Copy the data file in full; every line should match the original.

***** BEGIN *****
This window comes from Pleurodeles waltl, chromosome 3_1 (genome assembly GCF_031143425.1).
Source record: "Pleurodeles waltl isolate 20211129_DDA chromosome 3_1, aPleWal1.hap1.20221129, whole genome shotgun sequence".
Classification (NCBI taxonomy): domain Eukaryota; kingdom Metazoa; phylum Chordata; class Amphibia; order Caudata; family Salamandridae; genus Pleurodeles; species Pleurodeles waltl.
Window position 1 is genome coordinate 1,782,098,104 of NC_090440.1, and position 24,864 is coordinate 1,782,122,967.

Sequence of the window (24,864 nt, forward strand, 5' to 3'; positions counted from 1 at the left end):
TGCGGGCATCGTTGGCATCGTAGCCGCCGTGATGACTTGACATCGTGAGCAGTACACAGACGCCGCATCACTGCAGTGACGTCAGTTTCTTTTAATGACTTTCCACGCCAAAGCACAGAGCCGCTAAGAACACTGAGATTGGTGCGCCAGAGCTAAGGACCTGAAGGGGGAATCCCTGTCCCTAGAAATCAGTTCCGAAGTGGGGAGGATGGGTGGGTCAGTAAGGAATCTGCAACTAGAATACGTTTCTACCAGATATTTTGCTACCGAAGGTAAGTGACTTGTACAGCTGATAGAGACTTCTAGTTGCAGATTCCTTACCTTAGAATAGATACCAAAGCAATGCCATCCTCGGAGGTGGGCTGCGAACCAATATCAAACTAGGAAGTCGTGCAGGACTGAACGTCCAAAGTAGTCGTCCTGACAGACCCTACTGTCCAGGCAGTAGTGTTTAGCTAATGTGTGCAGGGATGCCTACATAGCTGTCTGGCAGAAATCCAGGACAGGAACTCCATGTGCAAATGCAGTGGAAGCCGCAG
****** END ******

This window comes from Pleurodeles waltl, chromosome 3_1 (genome assembly GCF_031143425.1).
Source record: "Pleurodeles waltl isolate 20211129_DDA chromosome 3_1, aPleWal1.hap1.20221129, whole genome shotgun sequence".
Classification (NCBI taxonomy): domain Eukaryota; kingdom Metazoa; phylum Chordata; class Amphibia; order Caudata; family Salamandridae; genus Pleurodeles; species Pleurodeles waltl.
Window position 1 is genome coordinate 1,782,098,104 of NC_090440.1, and position 24,864 is coordinate 1,782,122,967.

Sequence of the window (24,864 nt, forward strand, 5' to 3'; positions counted from 1 at the left end):
TGCGGGCATCGTTGGCATCGTAGCCGCCGTGATGACTTGACATCGTGAGCAGTACACAGACGCCGCATCACTGCAGTGACGTCAGTTTCTTTTAATGACTTTCCACGCCAAAGCACAGAGCCGCTAAGAACACTGAGATTGGTGCGCCAGAGCTAAGGACCTGAAGGGGGAATCCCTGTCCCTAGAAATCAGTTCCGAAGTGGGGAGGATGGGTGGGTCAGTAAGGAATCTGCAACTAGAATACGTTTCTACCAGATATTTTGCTACCGAAGGTAAGTGACTTGTACAGCTGATAGAGACTTCTAGTTGCAGATTCCTTACCTTAGAATAGATACCAAAGCAATGCCATCCTCGGAGGTGGGCTGCGAACCAATATCAAACTAGGAAGTCGTGCAGGACTGAACGTCCAAAGTAGTCGTCCTGACAGACCCTACTGTCCAGGCAGTAGTGTTTAGCTAATGTGTGCAGGGATGCCTACATAGCTGTCTGGCAGAAATCCAGGACAGGAACTCCATGTGCAAATGCAGTGGAAGCCGCAG